The multi-function button takes care of most of the call handling functions. For example, to activate voice dialling you press and hold it down for two seconds. To redial the last number you press it twice and to mute and unmute the microphone you press it twice in quick succession. Again, not all these functions are supported by all phones.

The headset’s battery life was pretty impressive. STK quotes talk time of up to 11 hours and music listening time of up to eight hours. Using it for a mixture of music and calls we got around seven hours from it before it needed a charge. One slightly annoying issue is that there’s no battery indicator so you never really know how much charge is left before you head out on your travels. When the battery is low the LED flashes and the headset produces a tone every 20 seconds, but by that time it’s often too late as you’re already on the move.

You charge the headset by connecting one end of the supplied lead to your PC’s USB port and the other end to a circular socket on the bottom of the right earpiece. It’s a shame that STK didn’t equip the headset with a standard mini or microUSB port, as if you lose the supplied cable you’re a bit screwed. It also means you can’t top it with a charge, say when you’re at a mate’s house, unless you’ve remembered to bring the lead.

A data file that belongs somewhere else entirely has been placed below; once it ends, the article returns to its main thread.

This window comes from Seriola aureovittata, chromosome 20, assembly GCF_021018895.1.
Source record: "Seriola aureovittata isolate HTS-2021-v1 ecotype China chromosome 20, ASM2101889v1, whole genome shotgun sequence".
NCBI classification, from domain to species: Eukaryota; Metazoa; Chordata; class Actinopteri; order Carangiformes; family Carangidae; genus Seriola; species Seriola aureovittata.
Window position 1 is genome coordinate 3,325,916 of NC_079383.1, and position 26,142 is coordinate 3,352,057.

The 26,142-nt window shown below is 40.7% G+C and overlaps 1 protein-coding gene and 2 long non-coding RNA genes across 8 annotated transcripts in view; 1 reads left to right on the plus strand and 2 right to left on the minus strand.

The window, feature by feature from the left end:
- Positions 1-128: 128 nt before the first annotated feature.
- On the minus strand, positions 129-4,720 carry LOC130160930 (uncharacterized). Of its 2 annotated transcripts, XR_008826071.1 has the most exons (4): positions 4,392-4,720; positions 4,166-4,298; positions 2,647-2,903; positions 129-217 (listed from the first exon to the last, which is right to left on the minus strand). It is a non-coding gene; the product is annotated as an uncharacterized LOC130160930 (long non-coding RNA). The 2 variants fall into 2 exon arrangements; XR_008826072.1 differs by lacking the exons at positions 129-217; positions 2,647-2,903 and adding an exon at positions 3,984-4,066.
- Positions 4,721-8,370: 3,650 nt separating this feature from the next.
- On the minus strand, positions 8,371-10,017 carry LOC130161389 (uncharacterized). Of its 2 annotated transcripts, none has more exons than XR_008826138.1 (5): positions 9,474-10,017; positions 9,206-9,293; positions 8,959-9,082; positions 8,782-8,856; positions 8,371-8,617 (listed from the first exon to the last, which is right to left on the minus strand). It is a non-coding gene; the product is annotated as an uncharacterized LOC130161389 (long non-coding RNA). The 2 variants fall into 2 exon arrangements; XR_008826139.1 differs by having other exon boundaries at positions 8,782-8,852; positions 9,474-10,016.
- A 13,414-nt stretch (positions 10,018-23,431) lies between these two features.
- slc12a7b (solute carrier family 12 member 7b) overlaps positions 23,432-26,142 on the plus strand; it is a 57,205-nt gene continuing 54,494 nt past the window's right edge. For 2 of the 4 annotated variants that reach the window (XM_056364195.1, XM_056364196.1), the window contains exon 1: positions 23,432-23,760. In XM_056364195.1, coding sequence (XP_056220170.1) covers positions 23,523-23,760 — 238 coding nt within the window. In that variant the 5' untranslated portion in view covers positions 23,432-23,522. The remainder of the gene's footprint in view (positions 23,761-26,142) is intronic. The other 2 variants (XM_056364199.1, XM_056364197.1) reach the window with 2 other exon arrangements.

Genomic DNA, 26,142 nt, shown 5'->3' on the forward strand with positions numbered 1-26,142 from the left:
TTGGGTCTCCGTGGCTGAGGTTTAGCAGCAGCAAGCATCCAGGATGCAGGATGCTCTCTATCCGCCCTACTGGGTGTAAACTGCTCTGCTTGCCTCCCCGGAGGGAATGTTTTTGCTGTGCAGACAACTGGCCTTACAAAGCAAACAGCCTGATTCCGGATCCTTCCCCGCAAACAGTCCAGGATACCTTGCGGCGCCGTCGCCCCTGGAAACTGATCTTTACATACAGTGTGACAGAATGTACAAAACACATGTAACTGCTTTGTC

If you’re on the hunt for a set of wireless headphones for use with your phone then we reckon the BTHS600s should definitely be on your list. They look good, sound good, have long battery life and are both comfortable to wear and easy to use. We’d like to see a battery indicator and a standard USB charging connector on the next version of these cans, but on the whole in their current form they represent good value for money at their present sub £35 price point.

Trusted Score

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Score in detail

  • Value 8
  • Features 7
  • Design 8